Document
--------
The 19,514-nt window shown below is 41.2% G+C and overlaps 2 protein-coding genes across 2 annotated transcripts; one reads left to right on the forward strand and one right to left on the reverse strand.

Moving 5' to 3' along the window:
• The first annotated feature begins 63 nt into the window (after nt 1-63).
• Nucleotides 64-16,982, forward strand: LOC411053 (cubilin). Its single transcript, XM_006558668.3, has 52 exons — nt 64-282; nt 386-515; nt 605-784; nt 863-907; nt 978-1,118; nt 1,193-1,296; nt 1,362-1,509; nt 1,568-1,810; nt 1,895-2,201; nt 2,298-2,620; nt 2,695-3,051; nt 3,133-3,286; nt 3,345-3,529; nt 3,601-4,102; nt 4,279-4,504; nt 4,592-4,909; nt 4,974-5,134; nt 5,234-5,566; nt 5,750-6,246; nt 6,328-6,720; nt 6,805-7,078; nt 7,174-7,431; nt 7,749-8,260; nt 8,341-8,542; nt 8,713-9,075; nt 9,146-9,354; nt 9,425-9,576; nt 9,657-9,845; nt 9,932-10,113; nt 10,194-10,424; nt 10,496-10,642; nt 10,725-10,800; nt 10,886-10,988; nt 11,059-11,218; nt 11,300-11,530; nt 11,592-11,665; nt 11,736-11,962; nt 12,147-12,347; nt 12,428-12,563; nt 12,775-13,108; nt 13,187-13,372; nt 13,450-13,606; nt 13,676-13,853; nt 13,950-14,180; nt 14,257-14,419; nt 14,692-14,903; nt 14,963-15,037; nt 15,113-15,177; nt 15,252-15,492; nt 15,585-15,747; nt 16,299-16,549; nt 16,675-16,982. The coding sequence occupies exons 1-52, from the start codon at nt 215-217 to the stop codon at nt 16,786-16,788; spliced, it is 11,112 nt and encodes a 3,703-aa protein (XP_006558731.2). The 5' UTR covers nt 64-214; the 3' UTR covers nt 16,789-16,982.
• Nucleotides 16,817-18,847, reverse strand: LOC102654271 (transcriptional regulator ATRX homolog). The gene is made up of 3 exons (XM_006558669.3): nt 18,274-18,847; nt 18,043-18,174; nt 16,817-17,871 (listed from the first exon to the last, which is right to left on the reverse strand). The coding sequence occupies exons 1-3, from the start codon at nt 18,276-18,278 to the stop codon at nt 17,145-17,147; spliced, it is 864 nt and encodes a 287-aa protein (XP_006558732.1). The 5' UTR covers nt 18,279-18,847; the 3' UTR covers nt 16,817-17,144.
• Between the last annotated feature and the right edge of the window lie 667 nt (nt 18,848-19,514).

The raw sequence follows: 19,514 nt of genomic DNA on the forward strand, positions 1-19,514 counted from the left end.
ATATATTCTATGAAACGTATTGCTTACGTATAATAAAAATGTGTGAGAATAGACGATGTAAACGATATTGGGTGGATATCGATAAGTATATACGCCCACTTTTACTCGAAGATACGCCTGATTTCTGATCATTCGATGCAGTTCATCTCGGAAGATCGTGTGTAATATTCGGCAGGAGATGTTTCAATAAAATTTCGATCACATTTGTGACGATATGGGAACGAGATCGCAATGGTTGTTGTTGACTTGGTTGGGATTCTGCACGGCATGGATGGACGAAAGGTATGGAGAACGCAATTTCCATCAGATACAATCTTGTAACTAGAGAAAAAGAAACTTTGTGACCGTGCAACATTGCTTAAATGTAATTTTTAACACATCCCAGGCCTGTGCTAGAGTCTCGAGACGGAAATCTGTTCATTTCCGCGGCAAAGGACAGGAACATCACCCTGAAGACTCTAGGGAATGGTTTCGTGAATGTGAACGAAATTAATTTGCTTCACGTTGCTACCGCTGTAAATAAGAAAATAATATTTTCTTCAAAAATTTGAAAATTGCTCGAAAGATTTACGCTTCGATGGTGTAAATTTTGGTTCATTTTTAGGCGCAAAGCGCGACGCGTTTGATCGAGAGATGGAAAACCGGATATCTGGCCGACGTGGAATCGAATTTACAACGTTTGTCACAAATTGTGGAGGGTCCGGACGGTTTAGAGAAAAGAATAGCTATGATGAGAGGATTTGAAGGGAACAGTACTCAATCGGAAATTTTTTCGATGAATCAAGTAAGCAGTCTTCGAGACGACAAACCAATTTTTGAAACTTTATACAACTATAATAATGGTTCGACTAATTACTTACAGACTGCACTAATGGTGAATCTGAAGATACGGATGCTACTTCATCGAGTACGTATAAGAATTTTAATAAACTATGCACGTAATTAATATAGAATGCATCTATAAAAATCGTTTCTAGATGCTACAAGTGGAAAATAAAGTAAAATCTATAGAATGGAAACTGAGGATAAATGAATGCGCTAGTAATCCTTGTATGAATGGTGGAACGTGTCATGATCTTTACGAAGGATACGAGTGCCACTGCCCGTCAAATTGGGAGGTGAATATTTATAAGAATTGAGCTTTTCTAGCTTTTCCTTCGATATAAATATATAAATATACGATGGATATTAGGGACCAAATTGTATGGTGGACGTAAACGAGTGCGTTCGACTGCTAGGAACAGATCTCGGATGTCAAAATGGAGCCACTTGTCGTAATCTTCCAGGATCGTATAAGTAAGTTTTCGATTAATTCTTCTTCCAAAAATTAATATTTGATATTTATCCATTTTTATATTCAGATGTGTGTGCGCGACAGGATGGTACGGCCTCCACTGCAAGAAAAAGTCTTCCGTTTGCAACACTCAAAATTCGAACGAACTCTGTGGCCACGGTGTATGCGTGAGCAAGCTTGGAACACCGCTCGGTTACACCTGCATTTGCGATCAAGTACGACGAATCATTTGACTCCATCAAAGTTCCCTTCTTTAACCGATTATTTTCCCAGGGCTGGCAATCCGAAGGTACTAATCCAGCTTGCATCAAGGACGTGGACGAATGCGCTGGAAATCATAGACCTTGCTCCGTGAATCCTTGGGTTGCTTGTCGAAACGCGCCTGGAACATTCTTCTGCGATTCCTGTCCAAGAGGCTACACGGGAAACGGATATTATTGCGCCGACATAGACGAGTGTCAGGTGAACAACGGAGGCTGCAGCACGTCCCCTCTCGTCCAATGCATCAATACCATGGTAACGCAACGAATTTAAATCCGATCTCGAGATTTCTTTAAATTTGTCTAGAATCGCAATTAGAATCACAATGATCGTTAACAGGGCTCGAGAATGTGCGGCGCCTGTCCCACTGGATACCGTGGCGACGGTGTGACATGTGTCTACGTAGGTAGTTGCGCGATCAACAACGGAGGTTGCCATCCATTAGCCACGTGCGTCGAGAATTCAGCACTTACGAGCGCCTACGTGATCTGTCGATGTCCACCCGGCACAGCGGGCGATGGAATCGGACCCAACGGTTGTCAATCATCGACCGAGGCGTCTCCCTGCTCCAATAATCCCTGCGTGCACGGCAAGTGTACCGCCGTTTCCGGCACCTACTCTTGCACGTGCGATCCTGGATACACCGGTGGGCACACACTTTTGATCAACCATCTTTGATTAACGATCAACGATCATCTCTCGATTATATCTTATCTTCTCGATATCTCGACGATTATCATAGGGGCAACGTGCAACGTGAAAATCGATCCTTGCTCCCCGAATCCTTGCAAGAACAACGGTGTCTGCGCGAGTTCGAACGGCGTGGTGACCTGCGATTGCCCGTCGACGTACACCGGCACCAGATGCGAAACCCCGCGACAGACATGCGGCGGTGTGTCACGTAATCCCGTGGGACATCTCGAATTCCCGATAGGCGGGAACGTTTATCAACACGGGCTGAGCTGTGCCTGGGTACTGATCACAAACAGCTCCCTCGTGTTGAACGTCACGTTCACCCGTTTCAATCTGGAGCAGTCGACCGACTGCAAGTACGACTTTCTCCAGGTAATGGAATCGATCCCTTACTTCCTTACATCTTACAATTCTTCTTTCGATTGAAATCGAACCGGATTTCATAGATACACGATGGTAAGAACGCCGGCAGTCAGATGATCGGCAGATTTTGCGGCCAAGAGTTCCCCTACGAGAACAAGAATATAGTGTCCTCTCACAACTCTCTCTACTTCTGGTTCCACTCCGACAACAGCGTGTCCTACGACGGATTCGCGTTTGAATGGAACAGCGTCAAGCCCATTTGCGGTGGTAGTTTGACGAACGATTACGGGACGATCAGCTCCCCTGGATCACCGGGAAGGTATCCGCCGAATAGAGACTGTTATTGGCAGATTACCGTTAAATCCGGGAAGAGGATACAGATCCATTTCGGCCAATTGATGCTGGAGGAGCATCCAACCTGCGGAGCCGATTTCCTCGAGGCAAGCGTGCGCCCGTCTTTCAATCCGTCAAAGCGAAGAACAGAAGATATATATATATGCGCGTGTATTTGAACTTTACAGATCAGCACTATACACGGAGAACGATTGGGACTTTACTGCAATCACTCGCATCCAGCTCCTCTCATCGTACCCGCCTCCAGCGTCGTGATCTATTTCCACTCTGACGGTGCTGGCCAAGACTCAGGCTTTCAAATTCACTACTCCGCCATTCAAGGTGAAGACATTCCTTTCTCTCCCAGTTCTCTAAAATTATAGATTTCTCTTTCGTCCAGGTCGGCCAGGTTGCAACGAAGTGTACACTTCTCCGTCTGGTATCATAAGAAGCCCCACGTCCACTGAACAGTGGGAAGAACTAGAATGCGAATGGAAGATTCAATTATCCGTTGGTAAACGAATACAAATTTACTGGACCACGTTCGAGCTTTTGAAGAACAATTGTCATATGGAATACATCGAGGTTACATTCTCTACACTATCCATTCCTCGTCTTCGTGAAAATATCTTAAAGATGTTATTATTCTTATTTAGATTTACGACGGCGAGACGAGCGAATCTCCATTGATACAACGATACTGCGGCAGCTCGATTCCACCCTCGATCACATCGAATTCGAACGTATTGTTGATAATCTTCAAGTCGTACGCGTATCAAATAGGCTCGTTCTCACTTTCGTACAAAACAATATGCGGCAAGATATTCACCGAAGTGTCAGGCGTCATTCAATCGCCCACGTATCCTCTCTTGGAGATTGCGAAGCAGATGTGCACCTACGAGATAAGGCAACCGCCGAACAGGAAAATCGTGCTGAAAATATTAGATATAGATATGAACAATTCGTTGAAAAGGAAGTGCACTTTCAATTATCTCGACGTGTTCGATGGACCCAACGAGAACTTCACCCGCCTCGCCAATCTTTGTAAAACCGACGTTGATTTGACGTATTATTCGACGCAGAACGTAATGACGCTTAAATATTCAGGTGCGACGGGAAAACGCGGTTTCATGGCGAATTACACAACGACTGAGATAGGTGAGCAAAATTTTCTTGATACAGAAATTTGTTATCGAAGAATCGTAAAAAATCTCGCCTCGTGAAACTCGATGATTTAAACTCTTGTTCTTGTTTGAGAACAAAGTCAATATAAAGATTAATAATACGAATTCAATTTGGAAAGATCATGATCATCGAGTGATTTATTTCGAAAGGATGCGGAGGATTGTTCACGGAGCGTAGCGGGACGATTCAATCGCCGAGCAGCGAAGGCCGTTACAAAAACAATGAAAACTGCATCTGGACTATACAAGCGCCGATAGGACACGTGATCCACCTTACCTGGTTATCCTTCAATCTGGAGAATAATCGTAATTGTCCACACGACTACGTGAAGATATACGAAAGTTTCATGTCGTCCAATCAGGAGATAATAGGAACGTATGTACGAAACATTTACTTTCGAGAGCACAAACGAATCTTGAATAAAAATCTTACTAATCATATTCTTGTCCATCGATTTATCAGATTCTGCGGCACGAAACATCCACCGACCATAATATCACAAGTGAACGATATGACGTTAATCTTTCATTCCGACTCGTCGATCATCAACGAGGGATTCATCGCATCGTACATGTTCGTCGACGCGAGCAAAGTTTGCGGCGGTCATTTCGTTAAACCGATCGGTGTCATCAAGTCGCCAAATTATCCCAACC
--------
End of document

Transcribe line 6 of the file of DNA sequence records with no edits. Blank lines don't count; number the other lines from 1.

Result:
• Between the last annotated feature and the right edge of the window lie 667 nt (nt 18,848-19,514).